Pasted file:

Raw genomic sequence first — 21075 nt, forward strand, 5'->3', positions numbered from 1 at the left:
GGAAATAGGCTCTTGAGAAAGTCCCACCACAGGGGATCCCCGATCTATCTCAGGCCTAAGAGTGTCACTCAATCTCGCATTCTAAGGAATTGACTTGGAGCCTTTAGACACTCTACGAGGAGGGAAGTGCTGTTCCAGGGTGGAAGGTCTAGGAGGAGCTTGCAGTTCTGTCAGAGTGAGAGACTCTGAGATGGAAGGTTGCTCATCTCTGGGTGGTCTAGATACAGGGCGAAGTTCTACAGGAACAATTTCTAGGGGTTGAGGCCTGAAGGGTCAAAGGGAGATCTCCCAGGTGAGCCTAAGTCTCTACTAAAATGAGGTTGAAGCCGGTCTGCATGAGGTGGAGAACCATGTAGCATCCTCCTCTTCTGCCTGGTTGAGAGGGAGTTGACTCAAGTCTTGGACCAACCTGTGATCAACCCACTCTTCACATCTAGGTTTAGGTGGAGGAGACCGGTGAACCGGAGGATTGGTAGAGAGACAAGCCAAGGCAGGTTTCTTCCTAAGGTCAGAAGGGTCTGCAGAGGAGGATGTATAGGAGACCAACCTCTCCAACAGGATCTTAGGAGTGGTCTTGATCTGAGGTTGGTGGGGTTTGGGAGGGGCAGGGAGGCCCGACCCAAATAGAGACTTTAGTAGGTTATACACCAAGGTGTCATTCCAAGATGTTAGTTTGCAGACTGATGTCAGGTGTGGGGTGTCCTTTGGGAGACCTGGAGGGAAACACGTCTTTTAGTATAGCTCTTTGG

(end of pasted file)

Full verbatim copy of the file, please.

Raw genomic sequence first — 21075 nt, forward strand, 5'->3', positions numbered from 1 at the left:
GGAAATAGGCTCTTGAGAAAGTCCCACCACAGGGGATCCCCGATCTATCTCAGGCCTAAGAGTGTCACTCAATCTCGCATTCTAAGGAATTGACTTGGAGCCTTTAGACACTCTACGAGGAGGGAAGTGCTGTTCCAGGGTGGAAGGTCTAGGAGGAGCTTGCAGTTCTGTCAGAGTGAGAGACTCTGAGATGGAAGGTTGCTCATCTCTGGGTGGTCTAGATACAGGGCGAAGTTCTACAGGAACAATTTCTAGGGGTTGAGGCCTGAAGGGTCAAAGGGAGATCTCCCAGGTGAGCCTAAGTCTCTACTAAAATGAGGTTGAAGCCGGTCTGCATGAGGTGGAGAACCATGTAGCATCCTCCTCTTCTGCCTGGTTGAGAGGGAGTTGACTCAAGTCTTGGACCAACCTGTGATCAACCCACTCTTCACATCTAGGTTTAGGTGGAGGAGACCGGTGAACCGGAGGATTGGTAGAGAGACAAGCCAAGGCAGGTTTCTTCCTAAGGTCAGAAGGGTCTGCAGAGGAGGATGTATAGGAGACCAACCTCTCCAACAGGATCTTAGGAGTGGTCTTGATCTGAGGTTGGTGGGGTTTGGGAGGGGCAGGGAGGCCCGACCCAAATAGAGACTTTAGTAGGTTATACACCAAGGTGTCATTCCAAGATGTTAGTTTGCAGACTGATGTCAGGTGTGGGGTGTCCTTTGGGAGACCTGGAGGGAAACACGTCTTTTAGTATAGCTCTTTGG